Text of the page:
Low Testosterone Helped
by Creams and Gels
In the search for an easy way to increase testosterone, many
men are looking at creams and gels and patches.
The first rule is don’t self diagnosis or self medicate -
see your doctor. There is a specific test that will show
just how low the testosterone level is. You need this
information before you start any course of replacement
A testosterone level of 300-1,000 ng/dl is considered
normal. That is a pretty big range. What works for one
man may be way off for another. The fact is that men
simply slow down production of testosterone as they age.
The highest level is around age 17 (who would have ever guessed
that). Research shows that the level decreases an average of
1.2% a year. That is average - not absolute.
Side Effects of Testosterone Creams
These are possible side effects which are usually mild but can
grow more severe unless treatment is given.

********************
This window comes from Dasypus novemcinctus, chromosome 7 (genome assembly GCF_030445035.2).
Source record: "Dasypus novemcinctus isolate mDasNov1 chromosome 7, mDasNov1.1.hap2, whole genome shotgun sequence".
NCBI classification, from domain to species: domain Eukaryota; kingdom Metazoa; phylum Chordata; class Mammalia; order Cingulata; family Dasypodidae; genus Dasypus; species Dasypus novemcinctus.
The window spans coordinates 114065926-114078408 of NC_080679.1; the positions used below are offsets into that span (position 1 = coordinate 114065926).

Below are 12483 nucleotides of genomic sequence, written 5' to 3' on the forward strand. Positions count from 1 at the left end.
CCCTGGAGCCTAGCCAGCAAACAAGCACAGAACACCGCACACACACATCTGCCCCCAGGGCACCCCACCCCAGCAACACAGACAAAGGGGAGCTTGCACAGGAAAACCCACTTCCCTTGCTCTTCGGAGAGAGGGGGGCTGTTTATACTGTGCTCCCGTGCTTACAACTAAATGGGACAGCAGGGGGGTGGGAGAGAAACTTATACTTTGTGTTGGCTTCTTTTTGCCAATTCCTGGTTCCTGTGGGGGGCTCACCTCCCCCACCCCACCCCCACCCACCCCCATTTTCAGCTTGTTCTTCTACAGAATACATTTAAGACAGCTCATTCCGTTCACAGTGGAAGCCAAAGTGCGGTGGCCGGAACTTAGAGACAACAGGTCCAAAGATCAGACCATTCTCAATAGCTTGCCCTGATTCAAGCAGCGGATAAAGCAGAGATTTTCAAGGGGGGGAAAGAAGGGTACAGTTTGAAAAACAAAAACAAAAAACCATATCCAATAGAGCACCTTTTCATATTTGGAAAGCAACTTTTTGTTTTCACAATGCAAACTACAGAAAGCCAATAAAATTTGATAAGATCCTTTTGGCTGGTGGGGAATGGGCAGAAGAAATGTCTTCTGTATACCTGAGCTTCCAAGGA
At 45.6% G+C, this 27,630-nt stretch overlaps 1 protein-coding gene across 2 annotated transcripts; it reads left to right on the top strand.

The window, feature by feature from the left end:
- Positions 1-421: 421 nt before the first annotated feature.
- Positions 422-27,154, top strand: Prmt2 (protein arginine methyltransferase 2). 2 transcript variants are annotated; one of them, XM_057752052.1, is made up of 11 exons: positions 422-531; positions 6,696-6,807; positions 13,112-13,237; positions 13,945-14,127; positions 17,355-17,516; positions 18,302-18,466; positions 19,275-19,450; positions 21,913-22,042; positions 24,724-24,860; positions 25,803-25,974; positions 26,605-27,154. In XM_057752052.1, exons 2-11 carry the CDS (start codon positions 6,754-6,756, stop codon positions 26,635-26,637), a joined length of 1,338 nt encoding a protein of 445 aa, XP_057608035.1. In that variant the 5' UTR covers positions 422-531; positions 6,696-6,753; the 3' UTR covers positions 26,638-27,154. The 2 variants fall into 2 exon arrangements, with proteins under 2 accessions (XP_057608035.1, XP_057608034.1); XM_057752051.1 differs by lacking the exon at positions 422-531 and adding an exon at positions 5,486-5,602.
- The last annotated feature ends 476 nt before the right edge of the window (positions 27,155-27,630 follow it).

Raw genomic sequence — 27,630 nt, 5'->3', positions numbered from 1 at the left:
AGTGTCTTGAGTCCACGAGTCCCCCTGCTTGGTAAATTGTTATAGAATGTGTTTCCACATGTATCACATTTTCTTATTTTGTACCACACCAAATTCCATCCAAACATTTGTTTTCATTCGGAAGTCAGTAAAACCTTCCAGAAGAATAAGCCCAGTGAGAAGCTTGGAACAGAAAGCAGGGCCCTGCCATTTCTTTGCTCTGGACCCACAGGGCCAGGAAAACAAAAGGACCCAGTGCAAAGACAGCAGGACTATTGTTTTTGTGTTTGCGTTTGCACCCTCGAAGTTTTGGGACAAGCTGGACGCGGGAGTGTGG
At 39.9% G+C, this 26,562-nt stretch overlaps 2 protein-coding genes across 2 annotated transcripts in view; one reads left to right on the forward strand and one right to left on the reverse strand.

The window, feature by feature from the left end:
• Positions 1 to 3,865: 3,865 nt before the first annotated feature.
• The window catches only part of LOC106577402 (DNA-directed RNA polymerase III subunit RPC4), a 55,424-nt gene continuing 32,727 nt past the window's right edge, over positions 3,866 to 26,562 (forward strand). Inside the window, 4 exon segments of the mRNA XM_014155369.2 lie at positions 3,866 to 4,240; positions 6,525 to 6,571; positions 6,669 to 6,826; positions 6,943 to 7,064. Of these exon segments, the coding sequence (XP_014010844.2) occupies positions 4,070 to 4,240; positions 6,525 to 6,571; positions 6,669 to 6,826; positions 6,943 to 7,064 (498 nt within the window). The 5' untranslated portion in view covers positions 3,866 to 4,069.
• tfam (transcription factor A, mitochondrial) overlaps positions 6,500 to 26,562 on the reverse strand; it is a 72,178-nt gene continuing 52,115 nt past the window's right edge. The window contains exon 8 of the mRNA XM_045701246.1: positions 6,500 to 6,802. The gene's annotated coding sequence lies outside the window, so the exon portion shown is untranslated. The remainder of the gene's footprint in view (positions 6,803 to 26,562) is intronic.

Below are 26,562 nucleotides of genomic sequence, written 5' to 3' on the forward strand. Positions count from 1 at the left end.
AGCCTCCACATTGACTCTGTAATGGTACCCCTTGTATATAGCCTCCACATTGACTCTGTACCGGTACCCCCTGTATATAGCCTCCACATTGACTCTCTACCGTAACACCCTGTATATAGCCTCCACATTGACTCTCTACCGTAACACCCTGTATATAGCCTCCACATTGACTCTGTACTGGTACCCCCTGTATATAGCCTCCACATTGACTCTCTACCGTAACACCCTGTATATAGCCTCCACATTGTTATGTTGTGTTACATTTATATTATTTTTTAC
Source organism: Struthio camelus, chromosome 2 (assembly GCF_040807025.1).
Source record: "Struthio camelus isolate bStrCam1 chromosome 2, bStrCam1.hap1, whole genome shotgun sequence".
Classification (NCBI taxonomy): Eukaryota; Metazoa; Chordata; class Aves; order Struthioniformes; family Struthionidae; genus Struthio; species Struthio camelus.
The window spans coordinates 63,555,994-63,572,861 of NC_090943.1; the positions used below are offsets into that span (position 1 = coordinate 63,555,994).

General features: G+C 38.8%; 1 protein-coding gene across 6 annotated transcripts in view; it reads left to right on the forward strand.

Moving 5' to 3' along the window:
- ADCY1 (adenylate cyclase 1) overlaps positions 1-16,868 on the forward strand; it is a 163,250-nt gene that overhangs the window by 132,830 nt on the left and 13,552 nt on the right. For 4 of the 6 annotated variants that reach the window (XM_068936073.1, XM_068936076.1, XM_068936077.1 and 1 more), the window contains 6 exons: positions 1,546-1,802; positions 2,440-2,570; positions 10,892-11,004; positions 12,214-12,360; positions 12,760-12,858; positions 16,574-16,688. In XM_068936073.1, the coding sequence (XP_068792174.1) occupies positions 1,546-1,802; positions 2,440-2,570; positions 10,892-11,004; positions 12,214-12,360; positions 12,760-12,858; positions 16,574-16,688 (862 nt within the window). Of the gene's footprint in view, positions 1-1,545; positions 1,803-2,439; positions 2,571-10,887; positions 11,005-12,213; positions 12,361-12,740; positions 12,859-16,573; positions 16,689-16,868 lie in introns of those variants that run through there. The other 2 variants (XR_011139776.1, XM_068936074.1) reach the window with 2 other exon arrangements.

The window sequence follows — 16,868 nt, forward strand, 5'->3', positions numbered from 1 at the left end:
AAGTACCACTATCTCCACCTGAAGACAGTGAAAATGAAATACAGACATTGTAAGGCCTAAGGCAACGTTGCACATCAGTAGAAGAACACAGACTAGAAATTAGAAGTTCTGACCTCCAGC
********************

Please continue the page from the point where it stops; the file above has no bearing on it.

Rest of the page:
Depression - mood disorders and anxiety
Stomach pain and indigestion
High Blood pressure because of fluid retention
Headaches and or Dizziness
Skin irritation in the area where the cream is applied.
Prostate problems - if you already have prostate problems you
must not use testosterone cream
Testosterone cream is rubbed into different areas of the body
just once a day. It can be applied to thighs, stomach
area, arms or shoulders. To avoid skin irritation, the
application area should be alternated every day. If irritation
occurs anyway, you need to consult with your doctor.
This ritual does not go on continuously - you will have to
take a break after 8 weeks of use. Conversely, you must
use it daily during that 8 week period. This is not a hit
or miss proposition.
Replacement Testosterone Therapy requires a doctor to
closely monitor the PSA (prostate specific antigen) levels.
You need to be monitored by a physician is you are going to
try using testosterone creams, gels or the patches. You
don’t want to trade one annoying problem for a deadly one.